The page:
Electric vehicle industry has been rapidly developing internationally due to the renewed interest in low- or zero-emission vehicles. So far, Lithium-Ion batteries, is the technology that best fits the needs of electric vehicles, due to their large specific energy density and specific power, making these cells ideally suited for high rate-of-discharge applications such as during acceleration. In spite of this, there are safety concerns using Lithium-ion cells because of the use of high energy materials. Heat is a major battery killer and Lithium secondary cells need careful temperature control. Operating at high temperatures brings on a set of different problems which may result in the destruction of the cell: unless heat is removed faster than it is generated, a thermal runaway may occur. Tests with an air cooling system were carried out using an experimental loop specially designed: the tests were performed on a module consisting of four pouch cells, manufactured by EiG, connected in series. The module was discharged with a current of 80 A (4C discharge) and cooled with air at velocity ranging from 0 to 7 m/s. It was found that it is possible to completely discharge the batteries using air velocities higher than (or equal to) 4 m/s. Increasing the air velocity the temperature difference between the centre of the cell and the electrodes decreases. In spite of this, it was not possible to reach a uniform temperature distribution within a cell, and within the pack, using air as cooling fluid.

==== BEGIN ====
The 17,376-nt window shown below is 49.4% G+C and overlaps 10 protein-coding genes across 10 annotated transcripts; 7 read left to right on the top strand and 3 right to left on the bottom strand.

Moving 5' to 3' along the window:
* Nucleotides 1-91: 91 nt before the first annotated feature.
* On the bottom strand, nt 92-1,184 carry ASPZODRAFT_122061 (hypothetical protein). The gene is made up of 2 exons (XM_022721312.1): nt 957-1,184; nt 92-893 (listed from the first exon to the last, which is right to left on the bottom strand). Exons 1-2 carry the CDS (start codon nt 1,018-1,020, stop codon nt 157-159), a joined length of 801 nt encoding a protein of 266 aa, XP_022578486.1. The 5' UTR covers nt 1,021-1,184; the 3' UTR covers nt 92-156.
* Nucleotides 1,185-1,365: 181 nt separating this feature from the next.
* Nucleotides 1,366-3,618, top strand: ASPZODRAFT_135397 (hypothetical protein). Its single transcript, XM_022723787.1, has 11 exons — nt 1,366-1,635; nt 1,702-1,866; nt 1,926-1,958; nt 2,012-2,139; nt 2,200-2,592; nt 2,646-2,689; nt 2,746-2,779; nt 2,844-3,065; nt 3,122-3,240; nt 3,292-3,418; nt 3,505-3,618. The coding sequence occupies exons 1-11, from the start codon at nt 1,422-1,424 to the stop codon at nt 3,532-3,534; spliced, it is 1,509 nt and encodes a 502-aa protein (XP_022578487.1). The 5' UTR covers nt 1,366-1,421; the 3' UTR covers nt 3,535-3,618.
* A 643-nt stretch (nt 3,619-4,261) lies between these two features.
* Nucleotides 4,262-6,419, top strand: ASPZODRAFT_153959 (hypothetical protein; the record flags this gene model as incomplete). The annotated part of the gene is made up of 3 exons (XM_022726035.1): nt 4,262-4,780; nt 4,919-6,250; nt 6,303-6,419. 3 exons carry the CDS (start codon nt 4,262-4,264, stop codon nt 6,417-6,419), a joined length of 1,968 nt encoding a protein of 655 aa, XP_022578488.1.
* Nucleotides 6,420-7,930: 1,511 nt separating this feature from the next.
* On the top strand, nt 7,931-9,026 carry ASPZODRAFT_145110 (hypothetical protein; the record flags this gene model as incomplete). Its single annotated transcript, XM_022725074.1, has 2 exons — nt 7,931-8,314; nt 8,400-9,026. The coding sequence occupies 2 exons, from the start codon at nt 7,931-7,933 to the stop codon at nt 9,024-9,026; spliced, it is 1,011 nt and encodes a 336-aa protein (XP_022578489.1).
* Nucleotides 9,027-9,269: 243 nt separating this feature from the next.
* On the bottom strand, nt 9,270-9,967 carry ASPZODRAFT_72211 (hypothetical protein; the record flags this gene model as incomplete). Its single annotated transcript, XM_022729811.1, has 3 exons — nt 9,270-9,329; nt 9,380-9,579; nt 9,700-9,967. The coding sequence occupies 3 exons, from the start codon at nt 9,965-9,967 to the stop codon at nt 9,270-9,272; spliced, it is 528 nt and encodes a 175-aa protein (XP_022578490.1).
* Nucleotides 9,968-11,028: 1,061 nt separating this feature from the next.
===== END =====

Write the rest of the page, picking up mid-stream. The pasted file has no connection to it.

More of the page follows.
All Science Journal Classification (ASJC) codes
- Chemical Engineering(all)
Bubbico, R., D'Annibale, F., Mazzarotta, B., & Menale, C. (2017). Air cooling of Li-ion batteries: An experimental analysis. Chemical Engineering Transactions, 57, 379 - 384. https://doi.org/10.3303/CET1757064